HOBSON: Now, you have a new one coming out. It's called "WNUF Halloween Special." It is made up of footage that looks like it is found footage from a TV station's investigation of a local haunted house. Let's take a listen.
(SOUNDBITE OF MOVIE, "WNUF HALLOWEEN SPECIAL")
PAUL FAHRENKOPF: (as Frank Stewart) We are standing in front of the Webber House in River Hill Township, the former home of Paul and Linda Webber, who were murdered by their son, Donald, over 20 years ago in this very house. The house has laid vacant since, kept alive only by terrifying memories and neighborhood ghost stories. But tonight, WNUF-TV 28 is going to take you inside for the first time in 20 years. We have actually assembled a team of paranormal researchers, and we're going to be going in the house with them to unravel the mystery and figure out if this house is, in fact, haunted.
HOBSON: Now, I don't mean to pop the bubble here, but the footage is actually footage that you shot. It was not found. But do you think that the veneer of reality makes things scarier?
LAMARTINA: Oh, absolutely. I mean, I think the thing is, the rise of the found footage subgenre of horror in the last 15 years or so is attributed to that reality factor. People relate to things and are more afraid of situations that could actually happen to them. I mean, werewolves and vampires are great, but I think when you put the face on something that could actually happen to you or someone that you love, it's way scarier.
When we set out to make "WNUF Halloween Special," we wanted to make something that played into that found footage aesthetic but on our own terms. Our brand had evolved into high-concept horror comedies, and we thought, well, found footage movies aren't usually comedies. They're actually pretty serious. That didn't attract it to us. We wrote a list of all things about found footage films that we didn't like, and we tried to make a film in that genre but on our own terms.
HOBSON: And the one that people will probably think of, going back a little bit here, is "The Blair Witch Project," which looked like it had been filmed on a handheld camera. And I think for a while after it came out, people thought that it might have been. In fact, it hadn't.
LAMARTINA: Sure. And that was the type of model that we were thinking about for our distribution model with "WNUF Halloween Special." We wanted to make a film that played into the nostalgia and love of kids that grew up watching late-night local TV. I mean, that's the one problem that we had with some of these found footage films, was the fact that, you know, when you go to a store and buy a Blu-ray or a DVD with the UPC code that's a found footage film, you already sort of know, like, OK, it's a goof.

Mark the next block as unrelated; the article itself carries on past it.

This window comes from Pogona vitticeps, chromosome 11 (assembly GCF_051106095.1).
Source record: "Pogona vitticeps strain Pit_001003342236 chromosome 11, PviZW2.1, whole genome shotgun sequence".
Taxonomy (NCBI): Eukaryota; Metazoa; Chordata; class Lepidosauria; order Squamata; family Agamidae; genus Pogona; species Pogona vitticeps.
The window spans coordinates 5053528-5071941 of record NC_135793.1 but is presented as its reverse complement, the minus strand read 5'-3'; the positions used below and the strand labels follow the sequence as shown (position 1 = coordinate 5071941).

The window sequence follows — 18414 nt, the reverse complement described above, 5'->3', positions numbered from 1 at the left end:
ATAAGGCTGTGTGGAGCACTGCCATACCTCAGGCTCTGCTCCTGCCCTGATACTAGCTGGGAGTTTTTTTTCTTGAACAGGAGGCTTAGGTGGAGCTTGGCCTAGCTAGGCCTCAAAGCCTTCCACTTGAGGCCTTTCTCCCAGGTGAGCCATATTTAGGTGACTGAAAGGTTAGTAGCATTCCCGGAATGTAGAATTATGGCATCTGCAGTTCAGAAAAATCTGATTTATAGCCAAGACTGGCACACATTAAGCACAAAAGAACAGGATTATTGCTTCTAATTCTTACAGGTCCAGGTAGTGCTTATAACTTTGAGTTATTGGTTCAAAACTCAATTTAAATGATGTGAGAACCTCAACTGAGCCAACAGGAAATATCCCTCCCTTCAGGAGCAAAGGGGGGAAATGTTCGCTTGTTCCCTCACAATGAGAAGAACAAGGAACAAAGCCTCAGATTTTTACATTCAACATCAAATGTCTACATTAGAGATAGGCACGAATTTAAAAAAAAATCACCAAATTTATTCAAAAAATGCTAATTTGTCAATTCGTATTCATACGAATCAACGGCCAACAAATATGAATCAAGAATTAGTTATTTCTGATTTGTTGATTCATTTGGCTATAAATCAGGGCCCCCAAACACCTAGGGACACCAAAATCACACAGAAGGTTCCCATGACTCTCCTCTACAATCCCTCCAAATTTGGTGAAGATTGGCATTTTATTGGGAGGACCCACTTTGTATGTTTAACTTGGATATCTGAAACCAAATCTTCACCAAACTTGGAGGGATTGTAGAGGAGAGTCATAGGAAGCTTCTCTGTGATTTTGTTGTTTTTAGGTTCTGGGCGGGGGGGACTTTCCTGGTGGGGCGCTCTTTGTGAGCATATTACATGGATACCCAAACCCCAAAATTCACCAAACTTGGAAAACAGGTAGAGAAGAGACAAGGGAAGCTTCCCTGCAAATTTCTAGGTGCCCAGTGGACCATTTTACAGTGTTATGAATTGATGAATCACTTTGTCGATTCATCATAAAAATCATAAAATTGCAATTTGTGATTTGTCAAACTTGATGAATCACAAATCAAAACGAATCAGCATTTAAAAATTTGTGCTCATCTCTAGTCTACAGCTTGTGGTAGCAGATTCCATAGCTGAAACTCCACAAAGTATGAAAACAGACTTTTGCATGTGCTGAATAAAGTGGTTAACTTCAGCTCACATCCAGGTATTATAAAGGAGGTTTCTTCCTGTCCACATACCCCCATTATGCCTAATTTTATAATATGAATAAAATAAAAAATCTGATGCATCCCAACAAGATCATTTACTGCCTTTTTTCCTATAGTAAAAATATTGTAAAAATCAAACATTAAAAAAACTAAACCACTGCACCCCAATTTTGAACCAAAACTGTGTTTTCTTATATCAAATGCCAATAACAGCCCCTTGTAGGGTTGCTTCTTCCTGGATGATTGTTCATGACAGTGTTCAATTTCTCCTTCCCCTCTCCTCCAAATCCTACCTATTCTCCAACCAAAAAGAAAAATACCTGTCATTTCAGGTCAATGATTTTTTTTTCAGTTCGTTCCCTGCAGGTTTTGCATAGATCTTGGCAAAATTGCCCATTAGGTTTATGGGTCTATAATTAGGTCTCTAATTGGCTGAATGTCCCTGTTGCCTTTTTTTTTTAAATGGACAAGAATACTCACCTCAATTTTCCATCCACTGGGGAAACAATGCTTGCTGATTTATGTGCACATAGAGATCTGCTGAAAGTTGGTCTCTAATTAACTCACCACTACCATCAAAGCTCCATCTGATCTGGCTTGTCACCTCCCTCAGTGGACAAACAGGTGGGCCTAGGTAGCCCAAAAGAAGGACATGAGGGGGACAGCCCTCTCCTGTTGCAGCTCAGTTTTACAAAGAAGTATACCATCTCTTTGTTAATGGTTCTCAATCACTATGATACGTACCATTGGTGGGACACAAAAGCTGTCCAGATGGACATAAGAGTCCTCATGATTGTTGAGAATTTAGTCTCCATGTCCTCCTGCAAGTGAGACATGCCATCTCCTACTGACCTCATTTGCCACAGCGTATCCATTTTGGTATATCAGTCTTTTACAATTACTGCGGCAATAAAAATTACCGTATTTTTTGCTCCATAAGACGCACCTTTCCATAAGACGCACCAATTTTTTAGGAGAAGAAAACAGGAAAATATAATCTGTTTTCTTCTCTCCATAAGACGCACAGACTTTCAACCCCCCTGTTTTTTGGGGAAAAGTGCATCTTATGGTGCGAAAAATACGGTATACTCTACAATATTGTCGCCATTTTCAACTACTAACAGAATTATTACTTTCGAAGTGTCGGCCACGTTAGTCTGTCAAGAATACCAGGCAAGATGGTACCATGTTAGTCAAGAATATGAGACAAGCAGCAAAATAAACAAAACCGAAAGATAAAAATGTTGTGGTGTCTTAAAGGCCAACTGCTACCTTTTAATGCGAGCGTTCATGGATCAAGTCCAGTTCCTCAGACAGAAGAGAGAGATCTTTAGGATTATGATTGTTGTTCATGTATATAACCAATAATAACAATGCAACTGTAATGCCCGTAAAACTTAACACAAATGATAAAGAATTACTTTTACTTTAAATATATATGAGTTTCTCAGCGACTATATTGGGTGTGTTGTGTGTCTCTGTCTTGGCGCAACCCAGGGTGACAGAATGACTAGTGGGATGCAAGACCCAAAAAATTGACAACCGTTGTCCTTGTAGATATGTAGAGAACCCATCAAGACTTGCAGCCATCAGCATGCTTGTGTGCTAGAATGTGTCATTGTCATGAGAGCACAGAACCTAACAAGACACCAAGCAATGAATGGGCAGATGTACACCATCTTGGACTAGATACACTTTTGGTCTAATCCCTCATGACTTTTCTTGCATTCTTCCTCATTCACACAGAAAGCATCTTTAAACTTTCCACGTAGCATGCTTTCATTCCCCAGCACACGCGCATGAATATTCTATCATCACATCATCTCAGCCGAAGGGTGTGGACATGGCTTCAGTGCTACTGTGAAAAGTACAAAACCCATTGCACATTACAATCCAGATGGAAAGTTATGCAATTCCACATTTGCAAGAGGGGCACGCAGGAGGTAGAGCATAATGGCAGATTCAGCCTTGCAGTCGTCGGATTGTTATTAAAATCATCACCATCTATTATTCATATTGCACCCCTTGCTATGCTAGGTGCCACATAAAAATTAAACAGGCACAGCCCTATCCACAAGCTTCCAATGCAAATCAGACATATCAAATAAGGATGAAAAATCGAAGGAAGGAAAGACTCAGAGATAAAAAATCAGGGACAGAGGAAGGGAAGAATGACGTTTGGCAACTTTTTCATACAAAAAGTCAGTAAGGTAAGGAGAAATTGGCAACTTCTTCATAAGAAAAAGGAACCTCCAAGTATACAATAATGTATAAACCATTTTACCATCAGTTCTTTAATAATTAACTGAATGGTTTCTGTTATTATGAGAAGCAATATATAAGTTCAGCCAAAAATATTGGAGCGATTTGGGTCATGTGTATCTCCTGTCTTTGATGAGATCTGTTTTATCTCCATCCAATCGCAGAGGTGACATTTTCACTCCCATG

LAMARTINA: When we distributed "WNUF," we left VHS tapes, like, at thrift stores and horror conventions, I literally would drive down the street and throw them out my window for months before we made - we officially released the film because we wanted someone to actually believe that this was a broadcast recorded off of local television in 1987. When people had to get a VCR to watch our film initially, we knew it was going to become more than just a film. It would become an experience. They'd have to go to their closet and dust off their VCR. And that mindset...
HOBSON: If they have one anymore. They might have sold it off on eBay years ago.
LAMARTINA: That's true. Then they've got to go over to a friend's house, which makes it even better. Because as we know, watching a horror movie with a bunch of friends and a bowl of popcorn is, like, the best way to watch a horror movie, especially an old VHS tape because then you just get memories of growing up and, like, going to the video store. And that was the audience we were going after for "WNUF Halloween Special." You know, the kids that had rented every horror title in their video store and would stay up late watching music videos on a Friday night.
HOBSON: So what is your favorite horror comedy that you have not made?
LAMARTINA: I wouldn't even say the films that I've made are my favorites at all. I grew up loving '80s horror comedies, so I'd have to recommend, like, the classics to me, things like "Return of the Living Dead," "Fright Night," "Monster Squad." Those are three of my top horror movies for Halloween.
HOBSON: Back to the '80s. And the next movie you're working on is called the "Call Girl of Cthulhu," which sounds like it's about, what, escorts and monsters.
LAMARTINA: In shorter terms, yeah. Basically, it's our horror sex comedy. It's a love letter to weird fiction author H.P. Lovecraft. And, you know, it's basically about a virginal artist who falls in love with a prostitute who is destined to be the bride of the alien god Cthulhu. We spent months researching the work of Lovecraft, and I think people who are familiar with his work will really find something to enjoy.
HOBSON: All right. Well, comedy horror director Chris LaMartina, thank you so much and have a great Halloween.
LAMARTINA: Thank you.
HOBSON: Robin, do you have a favorite scary movie for Halloween?
ROBIN YOUNG, HOST:
Oh, no. No, no. You're talking to someone who hasn't seen "Jaws." And I think the scary movie I last saw was, like, "Thirteen Ghosts." It did me in. How about you?
HOBSON: I saw "Poltergeist" when I was a kid, and it scared me away from scary movies for a long time. I was way too young to see that movie.
YOUNG: See, years of therapy. But we asked listeners what movie makes them either laugh or scream at facebook.com/hereandnowradio.
HOBSON: And we've gotten a couple of shout-outs already. Halle Babsen(ph) says "Poltergeist" is her favorite. No comedy there, though, really.
YOUNG: And Samantha Smonster(ph)? - is that possible? - wrote "Last House on the Left" is the most psychologically disturbing, but her favorite is "Halloween."
HOBSON: And Nancy Clark has an oldie-but-a-goodie: "Arsenic and Old Lace."
YOUNG: See? That, OK, I can do.
HOBSON: I don't know if I'd call that a scary movie, though.
YOUNG: Let us know yours.
HOBSON: From NPR and WBUR Boston, I'm Jeremy Hobson.
YOUNG: I'm Robin Young. This is HERE AND NOW. Transcript provided by NPR, Copyright NPR.
Jeremy Hobson joins Robin Young as co-host of Here & Now in its new 2-hour format, from WBUR and NPR.